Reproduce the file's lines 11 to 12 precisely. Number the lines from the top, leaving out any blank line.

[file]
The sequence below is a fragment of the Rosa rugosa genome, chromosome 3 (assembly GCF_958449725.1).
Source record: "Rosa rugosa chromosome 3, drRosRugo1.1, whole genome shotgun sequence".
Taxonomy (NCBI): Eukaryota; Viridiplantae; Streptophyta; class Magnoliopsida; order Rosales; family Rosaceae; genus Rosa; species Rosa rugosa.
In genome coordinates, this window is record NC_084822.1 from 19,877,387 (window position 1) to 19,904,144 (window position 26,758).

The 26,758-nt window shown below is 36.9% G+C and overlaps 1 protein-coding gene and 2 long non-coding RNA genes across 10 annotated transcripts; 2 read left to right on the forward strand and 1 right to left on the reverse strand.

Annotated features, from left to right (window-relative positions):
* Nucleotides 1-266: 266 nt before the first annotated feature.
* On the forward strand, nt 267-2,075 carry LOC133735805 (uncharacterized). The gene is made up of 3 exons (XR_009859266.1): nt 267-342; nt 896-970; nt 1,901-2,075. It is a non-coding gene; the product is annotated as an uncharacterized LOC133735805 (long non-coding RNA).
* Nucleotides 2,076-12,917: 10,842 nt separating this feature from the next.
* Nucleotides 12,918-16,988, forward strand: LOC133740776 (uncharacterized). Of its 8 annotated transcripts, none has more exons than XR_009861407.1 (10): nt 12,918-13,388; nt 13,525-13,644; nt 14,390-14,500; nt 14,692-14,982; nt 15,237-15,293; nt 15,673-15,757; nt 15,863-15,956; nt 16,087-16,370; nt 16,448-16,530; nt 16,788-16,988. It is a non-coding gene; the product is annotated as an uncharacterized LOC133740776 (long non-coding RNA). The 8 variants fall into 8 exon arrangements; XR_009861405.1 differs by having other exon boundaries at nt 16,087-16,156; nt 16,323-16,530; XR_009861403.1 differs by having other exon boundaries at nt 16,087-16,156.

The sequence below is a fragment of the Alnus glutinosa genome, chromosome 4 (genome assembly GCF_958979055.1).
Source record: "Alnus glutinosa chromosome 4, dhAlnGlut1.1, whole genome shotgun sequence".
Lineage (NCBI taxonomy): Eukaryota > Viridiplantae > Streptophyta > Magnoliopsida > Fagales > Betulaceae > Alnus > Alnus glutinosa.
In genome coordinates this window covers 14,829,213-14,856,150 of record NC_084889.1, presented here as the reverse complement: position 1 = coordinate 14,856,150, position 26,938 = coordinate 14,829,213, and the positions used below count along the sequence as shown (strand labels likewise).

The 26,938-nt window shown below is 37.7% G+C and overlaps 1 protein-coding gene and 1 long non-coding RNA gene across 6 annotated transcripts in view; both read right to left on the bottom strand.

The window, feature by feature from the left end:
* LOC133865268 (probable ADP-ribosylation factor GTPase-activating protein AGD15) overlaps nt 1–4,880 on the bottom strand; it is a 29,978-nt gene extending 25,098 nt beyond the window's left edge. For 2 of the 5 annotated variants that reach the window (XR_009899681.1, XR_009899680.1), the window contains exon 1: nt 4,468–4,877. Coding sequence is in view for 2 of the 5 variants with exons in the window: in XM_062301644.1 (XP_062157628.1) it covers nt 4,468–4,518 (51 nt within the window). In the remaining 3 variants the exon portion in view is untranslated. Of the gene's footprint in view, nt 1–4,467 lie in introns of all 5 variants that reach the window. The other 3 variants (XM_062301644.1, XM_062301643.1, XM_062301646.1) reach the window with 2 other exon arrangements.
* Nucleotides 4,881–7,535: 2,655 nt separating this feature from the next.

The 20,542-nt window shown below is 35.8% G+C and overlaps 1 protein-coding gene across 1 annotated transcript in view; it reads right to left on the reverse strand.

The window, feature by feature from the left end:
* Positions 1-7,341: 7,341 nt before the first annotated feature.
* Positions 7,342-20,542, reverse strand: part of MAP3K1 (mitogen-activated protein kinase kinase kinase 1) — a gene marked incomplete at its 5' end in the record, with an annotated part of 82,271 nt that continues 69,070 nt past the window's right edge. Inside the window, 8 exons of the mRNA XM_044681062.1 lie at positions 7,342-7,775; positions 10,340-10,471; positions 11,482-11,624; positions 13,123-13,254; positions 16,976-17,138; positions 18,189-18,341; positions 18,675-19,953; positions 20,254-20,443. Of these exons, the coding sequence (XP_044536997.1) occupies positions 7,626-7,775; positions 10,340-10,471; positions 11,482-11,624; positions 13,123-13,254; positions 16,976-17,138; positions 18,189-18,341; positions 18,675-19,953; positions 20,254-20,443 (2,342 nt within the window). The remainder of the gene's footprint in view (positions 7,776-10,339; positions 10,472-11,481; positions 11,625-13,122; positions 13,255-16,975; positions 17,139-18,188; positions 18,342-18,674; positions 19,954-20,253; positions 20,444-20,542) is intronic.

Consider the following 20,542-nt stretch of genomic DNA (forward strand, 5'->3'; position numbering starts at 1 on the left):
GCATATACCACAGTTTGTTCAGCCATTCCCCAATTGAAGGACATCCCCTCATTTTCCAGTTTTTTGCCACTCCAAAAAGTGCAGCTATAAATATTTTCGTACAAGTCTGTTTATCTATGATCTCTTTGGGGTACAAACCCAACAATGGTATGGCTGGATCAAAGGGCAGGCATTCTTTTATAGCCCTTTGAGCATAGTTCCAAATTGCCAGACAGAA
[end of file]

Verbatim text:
The sequence below is a fragment of the Alnus glutinosa genome, chromosome 4 (genome assembly GCF_958979055.1).
Source record: "Alnus glutinosa chromosome 4, dhAlnGlut1.1, whole genome shotgun sequence".